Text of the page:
Social Distortion
Mommy’s Little Monster

Time just keeps marching on, doesn’t it? When Social Distortion released their debut LP, Mommy’s Little Monster, in June (the exact date couldn’t be pinned down) of 1983, it signaled an energetic movement in the SoCal punk scene. The most “traditional” of punk records in Social Distortion’s storied discography, Mommy’s Little Monster, is an adrenaline shot to the hip of slick guitar-driven hooks, paired with vocalist/guitarist Mike Ness’s trademark growl. The LP has been passionately restored to notoriety by Craft Recordings and their 40th anniversary vinyl reissue that hit stores today. The album features quick punk rock songs like “The Creeps (I Just Wanna Give You)” that while they seem raw on the surface, are packed with some breadcrumbs of where Social Distortion would take their sound for the next 40-plus years. The only single to be released, “Another State of Mind,” still finds its way into Social D’s setlist from time to time, and remains a punk scene favorite. Mommy’s Little Monster plays out like a band gaining their footing in the exploding punk scene of the early 80’s and still holds up to this day.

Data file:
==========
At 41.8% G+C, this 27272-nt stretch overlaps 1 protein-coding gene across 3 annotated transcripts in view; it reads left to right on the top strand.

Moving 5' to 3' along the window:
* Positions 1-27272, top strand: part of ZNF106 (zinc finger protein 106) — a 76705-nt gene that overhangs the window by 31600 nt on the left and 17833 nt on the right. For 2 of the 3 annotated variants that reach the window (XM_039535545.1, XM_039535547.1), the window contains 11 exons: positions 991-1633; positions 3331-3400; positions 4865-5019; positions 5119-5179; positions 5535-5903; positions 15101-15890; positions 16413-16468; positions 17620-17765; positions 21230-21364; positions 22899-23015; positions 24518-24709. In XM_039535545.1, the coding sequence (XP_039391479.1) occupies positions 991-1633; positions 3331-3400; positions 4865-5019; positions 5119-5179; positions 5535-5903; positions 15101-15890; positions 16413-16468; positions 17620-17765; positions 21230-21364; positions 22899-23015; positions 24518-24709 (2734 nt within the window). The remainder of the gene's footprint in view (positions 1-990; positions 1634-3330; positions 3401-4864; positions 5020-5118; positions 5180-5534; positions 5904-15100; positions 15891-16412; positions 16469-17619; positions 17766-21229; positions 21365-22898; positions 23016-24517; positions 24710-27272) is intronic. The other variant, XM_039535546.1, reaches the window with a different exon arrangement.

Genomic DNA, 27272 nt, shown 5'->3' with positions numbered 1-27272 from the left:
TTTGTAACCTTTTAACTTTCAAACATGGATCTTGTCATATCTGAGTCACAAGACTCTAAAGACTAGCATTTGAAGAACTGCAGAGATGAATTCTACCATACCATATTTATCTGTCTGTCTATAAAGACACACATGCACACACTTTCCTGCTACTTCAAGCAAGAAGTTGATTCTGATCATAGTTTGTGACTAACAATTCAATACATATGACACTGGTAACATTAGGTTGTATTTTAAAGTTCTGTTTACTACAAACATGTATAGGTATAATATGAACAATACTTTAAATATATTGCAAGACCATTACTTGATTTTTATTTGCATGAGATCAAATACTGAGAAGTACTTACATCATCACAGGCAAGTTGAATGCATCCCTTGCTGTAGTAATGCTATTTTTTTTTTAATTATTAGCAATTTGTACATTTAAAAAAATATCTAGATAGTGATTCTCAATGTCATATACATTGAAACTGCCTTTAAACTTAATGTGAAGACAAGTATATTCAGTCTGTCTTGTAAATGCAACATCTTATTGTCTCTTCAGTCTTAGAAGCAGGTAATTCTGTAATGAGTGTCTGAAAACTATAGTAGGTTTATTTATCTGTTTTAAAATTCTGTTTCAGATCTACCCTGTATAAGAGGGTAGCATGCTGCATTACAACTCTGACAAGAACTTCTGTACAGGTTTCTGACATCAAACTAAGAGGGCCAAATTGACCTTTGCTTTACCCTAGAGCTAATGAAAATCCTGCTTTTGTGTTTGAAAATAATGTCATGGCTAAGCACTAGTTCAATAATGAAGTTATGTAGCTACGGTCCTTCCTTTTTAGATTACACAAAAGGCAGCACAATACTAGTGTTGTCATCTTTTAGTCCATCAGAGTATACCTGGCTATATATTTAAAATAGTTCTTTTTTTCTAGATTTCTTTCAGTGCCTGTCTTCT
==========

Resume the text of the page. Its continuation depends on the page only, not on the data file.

Other early songs on the front side like “It Wasn’t A Pretty Picture” live up to the title’s name by explaining what Ness found while walking around the streets at night, but the band turns the track on its head with the chorus of, “No one said life would be easy / Doesn’t mean that much to me.” It’s fairly simple, yet effective, in its song structure and provided a clear path forward for Social Distortion to take their sound on subsequent records. The brash, teenage punk rock of “Telling Them” gives a firm middle finger to the status quo, while “Hour of Darkness” features a memorable shout-a-long chorus of, “These sights and sounds are all around me / They grasp and they don’t let go / The sirens, the cries, the laughter and the sighs / I hear thee hour – My hour of darkness.”

The title track is a punk rock classic, and does a good job of encapsulating the sound that these four musicians went for on their full-length debut. “Anti-fashion” rallies the punk rock “purists” in a dramatic way with its great dual-guitar parts by Ness and Dennis Dannel, while drummer Derek O’Brien pounds away in time on the kit. The one-two gut punch of “All The Answers” and “Moral Threat” close out a memorable first step into punk rock immortality, and put the scene on red alert that Social Distortion was in it for the long haul.